A cyclic nucleotide-gated conductance in olfactory receptor cilia

  title={A cyclic nucleotide-gated conductance in olfactory receptor cilia},
  author={Tadashi Nakamura and Geoffrey H. Gold},
Olfactory transduction is thought to be initiated by the binding of odorants to specific receptor proteins in the cilia of olfactory receptor cells (reviewed in refs 1–3). The mechanism by which odorant binding could initiate membrane depolarization is unknown, but the recent discovery of an odorant-stimulated adenylate cyclase in purified olfactory cilia4,5 suggests that cyclic AMP may serve as an intracellular messenger for olfactory transduction. If so, then there might be a conductance in… 

Single odor-sensitive channels in olfactory receptor neurons are also gated by cyclic nucleotides

Recording from on-cell patches provides a direct demonstration that the cyclic nucleotide-gated channel is the conductance pathway for the odor- elicited current.

Primary structure and functional expression of a cyclic nucleotide-activated channel from olfactory neurons

The molecular cloning, functional expression and characterization of a channel that is likely to mediate olfactory transduction are reported, suggesting that the two systems might use homologous channels.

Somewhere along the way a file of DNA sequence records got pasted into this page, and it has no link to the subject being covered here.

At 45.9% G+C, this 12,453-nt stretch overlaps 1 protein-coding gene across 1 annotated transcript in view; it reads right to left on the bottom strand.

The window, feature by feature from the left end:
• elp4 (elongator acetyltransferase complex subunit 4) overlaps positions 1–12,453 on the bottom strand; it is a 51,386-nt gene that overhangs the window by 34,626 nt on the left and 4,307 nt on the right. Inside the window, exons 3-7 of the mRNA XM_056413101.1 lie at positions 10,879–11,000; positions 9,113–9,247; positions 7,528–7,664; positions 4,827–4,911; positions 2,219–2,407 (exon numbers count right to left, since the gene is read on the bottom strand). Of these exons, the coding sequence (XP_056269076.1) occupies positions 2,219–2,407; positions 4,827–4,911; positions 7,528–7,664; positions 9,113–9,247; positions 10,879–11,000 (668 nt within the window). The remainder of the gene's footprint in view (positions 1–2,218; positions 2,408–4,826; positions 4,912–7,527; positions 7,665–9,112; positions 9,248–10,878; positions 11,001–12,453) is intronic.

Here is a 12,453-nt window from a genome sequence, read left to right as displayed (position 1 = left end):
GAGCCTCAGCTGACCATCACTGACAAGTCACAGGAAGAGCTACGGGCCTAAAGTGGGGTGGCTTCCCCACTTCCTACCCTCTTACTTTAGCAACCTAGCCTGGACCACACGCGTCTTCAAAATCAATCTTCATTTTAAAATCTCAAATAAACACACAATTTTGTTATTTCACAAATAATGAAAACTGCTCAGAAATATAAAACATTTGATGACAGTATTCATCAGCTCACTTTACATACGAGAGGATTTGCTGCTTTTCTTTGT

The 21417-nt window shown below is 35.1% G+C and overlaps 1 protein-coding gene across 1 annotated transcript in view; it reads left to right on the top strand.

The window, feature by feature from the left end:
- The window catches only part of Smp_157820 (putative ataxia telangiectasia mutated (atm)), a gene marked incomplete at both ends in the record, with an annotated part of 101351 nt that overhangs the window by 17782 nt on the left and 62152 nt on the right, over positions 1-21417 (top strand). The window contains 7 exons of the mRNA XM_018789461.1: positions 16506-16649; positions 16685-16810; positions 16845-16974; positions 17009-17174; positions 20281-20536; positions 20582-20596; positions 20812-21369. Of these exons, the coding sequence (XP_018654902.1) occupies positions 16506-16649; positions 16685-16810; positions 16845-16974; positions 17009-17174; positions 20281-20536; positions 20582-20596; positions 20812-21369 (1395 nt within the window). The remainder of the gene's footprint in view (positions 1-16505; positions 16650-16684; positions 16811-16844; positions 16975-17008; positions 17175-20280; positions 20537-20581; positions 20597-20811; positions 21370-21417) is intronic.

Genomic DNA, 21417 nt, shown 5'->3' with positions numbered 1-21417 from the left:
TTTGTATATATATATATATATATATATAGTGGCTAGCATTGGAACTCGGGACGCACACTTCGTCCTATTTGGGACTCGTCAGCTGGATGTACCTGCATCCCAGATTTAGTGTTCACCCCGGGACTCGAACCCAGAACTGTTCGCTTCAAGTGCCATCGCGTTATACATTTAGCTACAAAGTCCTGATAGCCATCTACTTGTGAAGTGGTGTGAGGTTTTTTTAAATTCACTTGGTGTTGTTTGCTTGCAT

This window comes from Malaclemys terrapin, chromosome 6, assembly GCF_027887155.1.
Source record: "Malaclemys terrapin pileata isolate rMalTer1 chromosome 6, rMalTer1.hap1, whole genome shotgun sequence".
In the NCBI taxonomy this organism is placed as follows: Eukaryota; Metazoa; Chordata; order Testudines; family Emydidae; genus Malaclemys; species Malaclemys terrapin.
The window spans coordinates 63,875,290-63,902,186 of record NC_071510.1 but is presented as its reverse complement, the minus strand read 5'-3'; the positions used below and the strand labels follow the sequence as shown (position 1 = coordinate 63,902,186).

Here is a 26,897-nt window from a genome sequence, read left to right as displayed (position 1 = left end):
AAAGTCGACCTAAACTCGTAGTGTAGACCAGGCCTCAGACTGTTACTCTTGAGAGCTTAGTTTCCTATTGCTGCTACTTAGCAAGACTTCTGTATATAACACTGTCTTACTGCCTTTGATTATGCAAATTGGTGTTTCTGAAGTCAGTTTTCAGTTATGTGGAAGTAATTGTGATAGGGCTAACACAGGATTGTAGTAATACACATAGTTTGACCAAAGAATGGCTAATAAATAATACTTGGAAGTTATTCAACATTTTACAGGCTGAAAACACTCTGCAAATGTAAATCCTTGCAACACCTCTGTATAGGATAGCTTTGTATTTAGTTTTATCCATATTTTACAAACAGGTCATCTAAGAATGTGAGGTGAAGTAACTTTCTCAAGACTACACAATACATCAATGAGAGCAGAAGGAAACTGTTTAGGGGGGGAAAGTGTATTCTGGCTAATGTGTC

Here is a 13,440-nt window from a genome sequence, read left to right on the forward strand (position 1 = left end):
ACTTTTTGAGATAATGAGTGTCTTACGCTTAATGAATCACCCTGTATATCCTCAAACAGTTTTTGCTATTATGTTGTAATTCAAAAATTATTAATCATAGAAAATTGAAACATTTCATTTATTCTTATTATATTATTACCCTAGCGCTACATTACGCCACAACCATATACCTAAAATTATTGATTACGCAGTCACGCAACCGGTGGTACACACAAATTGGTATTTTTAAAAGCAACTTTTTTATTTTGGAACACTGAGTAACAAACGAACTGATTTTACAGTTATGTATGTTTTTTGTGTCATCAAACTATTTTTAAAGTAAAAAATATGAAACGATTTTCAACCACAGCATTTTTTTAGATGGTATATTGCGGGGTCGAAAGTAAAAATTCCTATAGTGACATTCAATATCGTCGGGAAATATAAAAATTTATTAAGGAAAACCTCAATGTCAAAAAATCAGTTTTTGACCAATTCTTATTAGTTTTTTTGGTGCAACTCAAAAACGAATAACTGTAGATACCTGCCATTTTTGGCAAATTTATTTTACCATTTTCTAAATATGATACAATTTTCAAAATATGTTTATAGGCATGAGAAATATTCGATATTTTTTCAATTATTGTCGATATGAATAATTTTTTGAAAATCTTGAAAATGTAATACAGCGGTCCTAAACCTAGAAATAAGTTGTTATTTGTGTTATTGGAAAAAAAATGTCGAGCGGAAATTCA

Transduction mechanisms in vertebrate olfactory receptor cells.

A comprehensive review of the biophysical and electrophysiological evidence regarding the transduction processes as well as subsequent signal processing and spike generation in ORNs is presented.

The cyclic nucleotide-activated conductance in olfactory cilia: Effects of cytoplasmic Mg2+ and Ca2+

The effects of cytoplasmic Ca2+ and Mg2+ on the cAMP-activated current were measured in single olfactory cilia and it is unlikely that an influx of divalent cations terminates the odorant response by a direct effect on thecAMP-gated channels.

The electrochemical basis of odor transduction in vertebrate olfactory cilia.

Most vertebrate olfactory receptor neurons share a common G-protein-coupled pathway for transducing the binding of odorant into depolarization, and the relation between stimulus strength and receptor current shows positive cooperativity.

Direct modulation by Ca2+–calmodulin of cyclic nucleotide-activated channel of rat olfactory receptor neurons

Ca2+ reduces the apparent affinity of the channel for cAMP by up to 20-fold in the presence of calmodulin, an abundant protein in olfactory cilia, suggesting that it may be a key component of the Ca2+ -triggered Olfactory adaptation.

Calcium-Sensitive Particulate Guanylyl Cyclase as a Modulator of cAMP in Olfactory Receptor Neurons

A small, localized, odorant-induced cAMP response may be amplified to modulate downstream transduction enzymes or transcriptional events, demonstrating the existence of a regulatory loop in which cGMP can augment a cAMP signal, and in turn cAMP negatively regulates cG MP production via PKA.

Presence of Ca2+-dependent K+ channels in chemosensory cilia support a role in odor transduction.

The presence of K+ channels in the ORN cilia is demonstrated and supports their participation in odor transduction.

Both external and internal calcium reduce the sensitivity of the olfactory cyclic-nucleotide-gated channel to CAMP.